PS: PHP has been declared dead by fans of newer languages for at least 15 years now. I suppose someday they'll be right, but I wouldn't bet the house and farm on it right now.
    Last edited by NogDog; 08-13-2014 at 09:51 PM.
    "Please give us a simple answer, so that we don't have to think, because if we think, we might find answers that don't fit the way we want the world to be."
    ~ Terry Pratchett in Nation

    eBookworm.us

  5. #5
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    hey friends,
    I am agree with your discussion.

  6. #6
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    The thing about PHP is you have to remember what it was made to be -- GLUE.

    It is NOT a general purpose computing language meant for the PROCESSING of data, it's meant as glue to put data from something more optimized like a database engine into markup, or to quickly turn client-sent data into something digestible by the database engine. While it has a very robust and quite speedy library of functions, using it for anything more than that is simply trying to shove that square peg into a round hole.

    I want to like node.js, and probably would if it was anything but JavaScript. Using the same language server-side as client-side has a lot of advantages, but in terms of raw performance being JavaScript it's no more or less efficient (in my experience) than PHP if you have any clue what you are doing. Admittedly, a very high bar...

    JavaScripts lack of a proper object model (sad when even PHP has it better), grossly inefficient and painful array behaviors (a result of that whole "no real typecasting" crap), and buggy/bizzaroland methods of interfacing things like mysql drags it way down.

    ... and of course much of the new web API stuff makes the things node.js does -- including why Dahl created the language (progress bars on uploads)-- obsolete.

    I'm much more impressed with node.js CLIENT side when mixed back into Webkit/Blink as with node-webkit. It's actually really useful when you want to build a cross-platform crApplet.

    Honestly, it would come down to what I was really doing. If I'm building a WEBSITE that has accessibility as it's focus, I'd probably use PHP. If I was building a crapplet or pissing all over accessibility with scripttardery client-side, node.js might start to make sense.

    I don't tend to favor the latter as it does more to alienate users than draw them in.

    BUT -- have you considered BOTH? Right tool for the right job scenario. You build the site to work properly without any javascript using PHP, then as you enhance it with scripting client-side you can use node.js to make the async stuff the AJAX calls in parallel. PHP and client-side scripting building markup and doing pageloads, node.js handling AJAX requests from the client. (Though honestly I very much doubt you'd have better performance in a JS engine than you would PHP on that!)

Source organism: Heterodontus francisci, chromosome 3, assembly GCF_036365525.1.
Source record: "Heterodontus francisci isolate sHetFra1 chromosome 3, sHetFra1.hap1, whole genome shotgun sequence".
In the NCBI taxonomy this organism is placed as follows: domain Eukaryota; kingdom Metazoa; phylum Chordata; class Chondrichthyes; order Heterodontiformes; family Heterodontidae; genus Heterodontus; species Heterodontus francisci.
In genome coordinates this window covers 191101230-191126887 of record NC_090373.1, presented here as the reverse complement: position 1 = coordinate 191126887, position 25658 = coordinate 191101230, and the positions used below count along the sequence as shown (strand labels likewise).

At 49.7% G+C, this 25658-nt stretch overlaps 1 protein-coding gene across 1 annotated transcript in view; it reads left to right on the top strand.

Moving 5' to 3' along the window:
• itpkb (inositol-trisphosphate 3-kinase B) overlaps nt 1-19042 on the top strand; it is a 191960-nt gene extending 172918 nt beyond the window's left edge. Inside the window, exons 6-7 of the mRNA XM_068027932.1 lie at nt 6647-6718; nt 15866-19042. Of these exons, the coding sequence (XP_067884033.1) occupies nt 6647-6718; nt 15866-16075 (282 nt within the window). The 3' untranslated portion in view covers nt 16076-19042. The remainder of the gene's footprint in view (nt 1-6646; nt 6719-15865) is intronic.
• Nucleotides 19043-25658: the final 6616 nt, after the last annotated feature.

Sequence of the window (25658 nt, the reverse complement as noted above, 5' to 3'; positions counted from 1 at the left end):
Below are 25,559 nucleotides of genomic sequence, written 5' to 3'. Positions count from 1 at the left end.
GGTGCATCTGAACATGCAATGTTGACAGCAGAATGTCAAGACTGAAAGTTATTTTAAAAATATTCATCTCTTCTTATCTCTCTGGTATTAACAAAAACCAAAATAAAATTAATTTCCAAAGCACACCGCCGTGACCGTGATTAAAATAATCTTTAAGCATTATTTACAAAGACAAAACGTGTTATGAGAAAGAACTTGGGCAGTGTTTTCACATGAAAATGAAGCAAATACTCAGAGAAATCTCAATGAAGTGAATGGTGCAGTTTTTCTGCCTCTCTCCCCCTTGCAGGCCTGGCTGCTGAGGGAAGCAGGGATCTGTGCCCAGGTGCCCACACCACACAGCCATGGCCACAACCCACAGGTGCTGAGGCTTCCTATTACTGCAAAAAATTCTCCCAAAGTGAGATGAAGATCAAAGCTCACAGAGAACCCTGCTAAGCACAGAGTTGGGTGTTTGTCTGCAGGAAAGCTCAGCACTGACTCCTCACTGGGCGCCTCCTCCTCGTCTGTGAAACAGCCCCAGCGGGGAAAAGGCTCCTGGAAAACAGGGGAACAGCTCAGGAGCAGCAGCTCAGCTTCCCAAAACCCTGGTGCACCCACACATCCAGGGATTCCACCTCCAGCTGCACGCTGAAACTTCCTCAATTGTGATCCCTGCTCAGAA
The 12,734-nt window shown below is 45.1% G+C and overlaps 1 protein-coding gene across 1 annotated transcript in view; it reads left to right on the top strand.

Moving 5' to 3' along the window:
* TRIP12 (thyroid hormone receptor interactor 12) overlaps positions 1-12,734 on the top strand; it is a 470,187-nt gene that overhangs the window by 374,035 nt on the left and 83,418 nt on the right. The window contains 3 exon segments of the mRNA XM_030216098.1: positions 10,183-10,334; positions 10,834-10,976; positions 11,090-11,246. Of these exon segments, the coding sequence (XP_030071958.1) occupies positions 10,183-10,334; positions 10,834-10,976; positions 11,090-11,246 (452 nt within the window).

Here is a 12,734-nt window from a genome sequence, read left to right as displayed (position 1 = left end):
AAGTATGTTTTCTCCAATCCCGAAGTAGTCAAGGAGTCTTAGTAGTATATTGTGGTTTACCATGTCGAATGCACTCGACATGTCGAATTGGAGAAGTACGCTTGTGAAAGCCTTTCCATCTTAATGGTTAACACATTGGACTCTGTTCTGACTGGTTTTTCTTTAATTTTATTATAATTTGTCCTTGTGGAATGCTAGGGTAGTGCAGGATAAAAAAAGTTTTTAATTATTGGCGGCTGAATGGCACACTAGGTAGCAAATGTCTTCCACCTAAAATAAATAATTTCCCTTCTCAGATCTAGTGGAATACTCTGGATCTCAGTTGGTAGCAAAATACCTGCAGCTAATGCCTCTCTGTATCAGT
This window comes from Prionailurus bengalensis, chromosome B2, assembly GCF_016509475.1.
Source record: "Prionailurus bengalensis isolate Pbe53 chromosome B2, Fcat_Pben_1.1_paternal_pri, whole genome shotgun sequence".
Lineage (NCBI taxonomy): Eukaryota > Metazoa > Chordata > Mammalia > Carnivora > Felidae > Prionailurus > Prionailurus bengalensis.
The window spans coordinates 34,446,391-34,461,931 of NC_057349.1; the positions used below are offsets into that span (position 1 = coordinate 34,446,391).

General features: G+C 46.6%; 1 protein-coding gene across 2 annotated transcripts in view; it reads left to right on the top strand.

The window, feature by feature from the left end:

Of course, PHP does have PDO, so you can scale/rewrite quickly to other database engines. I'm not sure how deep support for other database engines runs in node.js -- last I knew it was a pretty shallow pool; the ones I'm aware of not even having consistent API's making migration from one to another painful at best, even taking the differences in SQL engines into account.

    -- edit -- Oh, also a LOT of the speed complaints about PHP are people just doing stupid things; like stuffing an entire result set from a query into a massive memory wasting array instead of iterating with fetch; like creating variables for NOTHING just because all the examples online do so... wasting processing time on double quotes instead of singles.

    That last one is a stunning example of developer stupidity in the EXCUSES people come up with as for it "making no difference" in their mind. Single quoted strings are generally 1% faster than double quoted. You'll hear the lame excuse "Ooh, 1% faster when making a string, who gives a ****" usually followed by abusing the "premature optimization" argument... but you add it up 100 times in a program and then add in 100 other tiny little things LIKE singles vs. doubles (say... string addition instead of comma delimits on echo) and variables for nothing -- and suddenly you've wasted half your execution time on things that could simply be avoided by not hitting shift, moving your finger over one key, and using less code. (respectively).

    Again, see commas vs. period string addition on commands like echo. String additions are run BEFORE the command is sent, meaning the memory for the entire result has to be allocated all at once. Comma delimits are sent individually, meaning just the pointer to the static string is passed and the result doesn't have to be allocated on the stack. (or PHP's equivalent to same)

    Consider this code example:
    Code:
    <?php
    function test() {
    	echo 'test';
    }
    
    echo ' this is a ', test(), '<br />';
    
    echo ' this is a ' . test() . '<br />';
    ?>
    Which outputs:
    Code:
     this is a test
    test this is a
    The string addition has to be built BEFORE it's sent to echo, meaning the entire result has to be placed in memory. The comma delimits are sent individually so they actually run in code order, AND reduces the memory footprint.

    A LOT of the places people call PHP "slow" or "inefficient" is just developer ineptitude and/or ignorance.
    Last edited by deathshadow; 09-01-2014 at 08:40 PM.
    Java is to JavaScript as Ham is to Hamburger.